An old uni friend, Paul Russell, has a worrying blog post about a recent High Court ruling over UK Software Patents – software can’t be patented in the UK, but it would appear that the court upheld an appeal from Symbian following the rejection of an application the software firm made to the Intellectual Patent Office (IPO):
“Symbian filed for a patent relating to the way computers use a library of functions that can be accessed by programs. The claim was discarded by the IPO last July, on the grounds that it related to software-based innovation – the IPO says patents are not available in the UK for solely computer-based programs, only for inventions that use software programs.” – Computing.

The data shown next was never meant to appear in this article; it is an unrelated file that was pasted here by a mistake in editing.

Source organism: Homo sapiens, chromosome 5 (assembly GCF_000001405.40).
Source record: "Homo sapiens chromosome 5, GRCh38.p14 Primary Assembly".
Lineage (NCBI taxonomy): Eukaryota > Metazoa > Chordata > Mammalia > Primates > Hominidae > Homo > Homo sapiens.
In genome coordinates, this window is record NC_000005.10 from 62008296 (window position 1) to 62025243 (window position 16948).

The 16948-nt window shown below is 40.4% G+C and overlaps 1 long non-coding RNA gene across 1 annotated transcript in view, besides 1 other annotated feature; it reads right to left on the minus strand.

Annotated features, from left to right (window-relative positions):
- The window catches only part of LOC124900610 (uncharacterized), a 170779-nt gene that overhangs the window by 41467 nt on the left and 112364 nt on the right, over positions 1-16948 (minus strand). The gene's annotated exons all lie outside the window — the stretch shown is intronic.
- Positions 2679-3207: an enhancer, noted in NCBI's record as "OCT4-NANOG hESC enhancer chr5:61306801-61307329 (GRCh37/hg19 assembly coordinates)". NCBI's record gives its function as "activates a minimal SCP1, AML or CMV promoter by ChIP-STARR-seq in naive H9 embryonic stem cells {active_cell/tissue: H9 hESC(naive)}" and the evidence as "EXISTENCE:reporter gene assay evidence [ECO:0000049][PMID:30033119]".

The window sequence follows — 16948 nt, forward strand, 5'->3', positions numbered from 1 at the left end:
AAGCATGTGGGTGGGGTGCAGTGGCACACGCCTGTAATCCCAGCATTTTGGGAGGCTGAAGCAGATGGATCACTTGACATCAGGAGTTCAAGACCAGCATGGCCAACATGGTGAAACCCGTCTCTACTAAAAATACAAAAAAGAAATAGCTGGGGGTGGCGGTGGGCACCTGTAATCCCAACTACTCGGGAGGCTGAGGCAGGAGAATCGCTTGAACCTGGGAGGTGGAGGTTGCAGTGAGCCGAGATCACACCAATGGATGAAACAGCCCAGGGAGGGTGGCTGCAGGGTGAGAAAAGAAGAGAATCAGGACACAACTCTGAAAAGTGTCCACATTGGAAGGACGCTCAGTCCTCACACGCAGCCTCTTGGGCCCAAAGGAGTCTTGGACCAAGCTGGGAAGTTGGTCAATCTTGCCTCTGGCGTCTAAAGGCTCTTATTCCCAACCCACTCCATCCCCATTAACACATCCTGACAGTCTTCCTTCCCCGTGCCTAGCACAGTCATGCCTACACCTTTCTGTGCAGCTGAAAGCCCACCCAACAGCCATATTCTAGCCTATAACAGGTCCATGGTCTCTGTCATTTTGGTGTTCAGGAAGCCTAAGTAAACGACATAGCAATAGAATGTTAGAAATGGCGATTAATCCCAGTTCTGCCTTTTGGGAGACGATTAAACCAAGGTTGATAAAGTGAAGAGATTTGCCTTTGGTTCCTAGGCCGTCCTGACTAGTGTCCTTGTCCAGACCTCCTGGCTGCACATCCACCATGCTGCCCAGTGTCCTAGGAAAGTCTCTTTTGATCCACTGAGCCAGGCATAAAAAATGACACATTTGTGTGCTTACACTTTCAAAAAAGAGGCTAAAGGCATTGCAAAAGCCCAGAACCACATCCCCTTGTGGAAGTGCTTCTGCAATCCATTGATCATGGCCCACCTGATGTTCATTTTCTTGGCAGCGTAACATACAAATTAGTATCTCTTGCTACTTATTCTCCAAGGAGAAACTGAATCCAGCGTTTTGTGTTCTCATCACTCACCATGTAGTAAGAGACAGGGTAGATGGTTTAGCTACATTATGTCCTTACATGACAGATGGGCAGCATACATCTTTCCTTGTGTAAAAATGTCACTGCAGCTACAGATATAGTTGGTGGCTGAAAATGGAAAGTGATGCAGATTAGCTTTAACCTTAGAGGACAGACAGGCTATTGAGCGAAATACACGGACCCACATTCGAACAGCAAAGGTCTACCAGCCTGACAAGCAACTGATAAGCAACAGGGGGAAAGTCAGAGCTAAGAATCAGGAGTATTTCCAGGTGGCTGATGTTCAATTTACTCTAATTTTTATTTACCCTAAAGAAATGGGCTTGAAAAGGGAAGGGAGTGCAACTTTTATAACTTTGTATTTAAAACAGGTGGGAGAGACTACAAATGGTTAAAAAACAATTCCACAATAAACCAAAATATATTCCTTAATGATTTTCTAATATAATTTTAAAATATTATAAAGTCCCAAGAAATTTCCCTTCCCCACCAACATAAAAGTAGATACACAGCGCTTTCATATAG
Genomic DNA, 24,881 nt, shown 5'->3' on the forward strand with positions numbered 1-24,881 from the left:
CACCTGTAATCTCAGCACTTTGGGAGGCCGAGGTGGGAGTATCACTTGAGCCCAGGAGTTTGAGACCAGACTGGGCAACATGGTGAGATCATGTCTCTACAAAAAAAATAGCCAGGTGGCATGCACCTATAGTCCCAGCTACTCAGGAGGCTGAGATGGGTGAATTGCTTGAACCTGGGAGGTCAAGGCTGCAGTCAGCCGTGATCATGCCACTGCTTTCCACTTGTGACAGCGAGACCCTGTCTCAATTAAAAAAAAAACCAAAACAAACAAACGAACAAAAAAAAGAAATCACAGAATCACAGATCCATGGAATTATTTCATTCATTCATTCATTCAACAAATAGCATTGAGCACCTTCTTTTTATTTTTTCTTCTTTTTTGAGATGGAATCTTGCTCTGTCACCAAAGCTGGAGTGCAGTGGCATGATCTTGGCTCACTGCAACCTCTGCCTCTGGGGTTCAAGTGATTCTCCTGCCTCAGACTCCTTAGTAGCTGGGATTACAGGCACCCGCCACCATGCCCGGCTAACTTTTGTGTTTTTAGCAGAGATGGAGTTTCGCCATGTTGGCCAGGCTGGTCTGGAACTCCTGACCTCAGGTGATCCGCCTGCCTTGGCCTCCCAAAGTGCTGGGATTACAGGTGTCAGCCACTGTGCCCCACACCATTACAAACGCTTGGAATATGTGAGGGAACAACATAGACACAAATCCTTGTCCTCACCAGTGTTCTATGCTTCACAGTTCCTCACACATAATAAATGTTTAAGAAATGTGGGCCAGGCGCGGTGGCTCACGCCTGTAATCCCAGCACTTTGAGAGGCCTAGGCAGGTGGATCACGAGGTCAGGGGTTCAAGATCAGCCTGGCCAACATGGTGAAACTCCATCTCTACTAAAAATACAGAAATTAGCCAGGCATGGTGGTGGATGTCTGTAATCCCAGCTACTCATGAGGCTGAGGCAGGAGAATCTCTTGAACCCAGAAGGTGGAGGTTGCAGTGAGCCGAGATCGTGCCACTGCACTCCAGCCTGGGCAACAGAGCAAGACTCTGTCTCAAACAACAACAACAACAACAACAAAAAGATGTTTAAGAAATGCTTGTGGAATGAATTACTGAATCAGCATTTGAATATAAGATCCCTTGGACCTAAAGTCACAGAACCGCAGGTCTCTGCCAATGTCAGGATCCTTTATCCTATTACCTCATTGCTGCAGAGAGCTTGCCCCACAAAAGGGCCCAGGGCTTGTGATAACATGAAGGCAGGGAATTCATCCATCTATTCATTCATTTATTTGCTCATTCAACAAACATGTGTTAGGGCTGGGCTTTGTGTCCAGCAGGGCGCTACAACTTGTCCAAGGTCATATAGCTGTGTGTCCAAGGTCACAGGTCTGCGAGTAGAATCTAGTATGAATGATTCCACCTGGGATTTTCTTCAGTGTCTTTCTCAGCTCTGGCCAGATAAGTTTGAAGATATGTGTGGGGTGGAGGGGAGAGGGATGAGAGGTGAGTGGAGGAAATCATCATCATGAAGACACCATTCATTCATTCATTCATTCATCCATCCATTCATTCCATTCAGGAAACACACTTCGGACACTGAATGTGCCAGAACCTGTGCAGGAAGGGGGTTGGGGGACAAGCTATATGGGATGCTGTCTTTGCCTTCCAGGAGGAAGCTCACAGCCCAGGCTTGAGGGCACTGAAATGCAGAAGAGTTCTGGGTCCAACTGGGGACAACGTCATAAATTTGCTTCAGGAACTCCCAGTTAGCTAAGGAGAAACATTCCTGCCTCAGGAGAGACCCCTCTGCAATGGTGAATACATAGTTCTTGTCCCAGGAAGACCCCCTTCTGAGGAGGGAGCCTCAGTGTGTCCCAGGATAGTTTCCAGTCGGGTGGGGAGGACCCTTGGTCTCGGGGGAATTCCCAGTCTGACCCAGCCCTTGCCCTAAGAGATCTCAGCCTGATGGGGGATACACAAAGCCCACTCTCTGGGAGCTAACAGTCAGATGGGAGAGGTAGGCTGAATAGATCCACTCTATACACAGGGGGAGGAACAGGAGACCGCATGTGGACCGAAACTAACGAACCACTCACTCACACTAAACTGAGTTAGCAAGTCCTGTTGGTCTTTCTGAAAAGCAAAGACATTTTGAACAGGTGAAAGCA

It would appear that the presiding Judge ruled in favour of the appeal as the IPO exlusions put UK software companies at an unfair disadvantage compared with rival developers in Europe, where the legal landscape works differently. The European Patent Office (EPO) has already approved Symbian’s application.
Apparently the IPO plans to contest the ruling at the Court of Appeal:
“on the grounds that the judge did not follow procedures created following a benchmark case in 2006.”
All is not lost.